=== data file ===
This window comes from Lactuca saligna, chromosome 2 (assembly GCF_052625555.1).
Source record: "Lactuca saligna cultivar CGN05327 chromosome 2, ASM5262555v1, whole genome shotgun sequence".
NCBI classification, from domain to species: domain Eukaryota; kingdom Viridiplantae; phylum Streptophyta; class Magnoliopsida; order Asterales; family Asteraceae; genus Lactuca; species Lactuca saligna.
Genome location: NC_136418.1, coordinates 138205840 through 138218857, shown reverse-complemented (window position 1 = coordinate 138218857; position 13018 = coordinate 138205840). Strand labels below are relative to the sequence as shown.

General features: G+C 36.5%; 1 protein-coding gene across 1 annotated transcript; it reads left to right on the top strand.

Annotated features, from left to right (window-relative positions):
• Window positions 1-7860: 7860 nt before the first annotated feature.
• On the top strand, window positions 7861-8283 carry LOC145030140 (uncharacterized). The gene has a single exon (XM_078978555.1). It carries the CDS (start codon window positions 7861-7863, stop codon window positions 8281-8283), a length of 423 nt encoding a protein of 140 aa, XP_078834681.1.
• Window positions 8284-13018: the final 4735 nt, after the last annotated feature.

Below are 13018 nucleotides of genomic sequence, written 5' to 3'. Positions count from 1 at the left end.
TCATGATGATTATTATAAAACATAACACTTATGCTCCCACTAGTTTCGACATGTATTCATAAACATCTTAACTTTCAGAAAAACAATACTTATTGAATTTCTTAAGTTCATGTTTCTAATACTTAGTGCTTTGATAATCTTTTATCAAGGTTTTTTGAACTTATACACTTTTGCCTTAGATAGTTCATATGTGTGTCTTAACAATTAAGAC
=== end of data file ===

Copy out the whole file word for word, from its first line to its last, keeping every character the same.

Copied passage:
This window comes from Lactuca saligna, chromosome 2 (assembly GCF_052625555.1).
Source record: "Lactuca saligna cultivar CGN05327 chromosome 2, ASM5262555v1, whole genome shotgun sequence".
NCBI classification, from domain to species: domain Eukaryota; kingdom Viridiplantae; phylum Streptophyta; class Magnoliopsida; order Asterales; family Asteraceae; genus Lactuca; species Lactuca saligna.
Genome location: NC_136418.1, coordinates 138205840 through 138218857, shown reverse-complemented (window position 1 = coordinate 138218857; position 13018 = coordinate 138205840). Strand labels below are relative to the sequence as shown.

General features: G+C 36.5%; 1 protein-coding gene across 1 annotated transcript; it reads left to right on the top strand.

Annotated features, from left to right (window-relative positions):
• Window positions 1-7860: 7860 nt before the first annotated feature.
• On the top strand, window positions 7861-8283 carry LOC145030140 (uncharacterized). The gene has a single exon (XM_078978555.1). It carries the CDS (start codon window positions 7861-7863, stop codon window positions 8281-8283), a length of 423 nt encoding a protein of 140 aa, XP_078834681.1.
• Window positions 8284-13018: the final 4735 nt, after the last annotated feature.

Below are 13018 nucleotides of genomic sequence, written 5' to 3'. Positions count from 1 at the left end.
TCATGATGATTATTATAAAACATAACACTTATGCTCCCACTAGTTTCGACATGTATTCATAAACATCTTAACTTTCAGAAAAACAATACTTATTGAATTTCTTAAGTTCATGTTTCTAATACTTAGTGCTTTGATAATCTTTTATCAAGGTTTTTTGAACTTATACACTTTTGCCTTAGATAGTTCATATGTGTGTCTTAACAATTAAGAC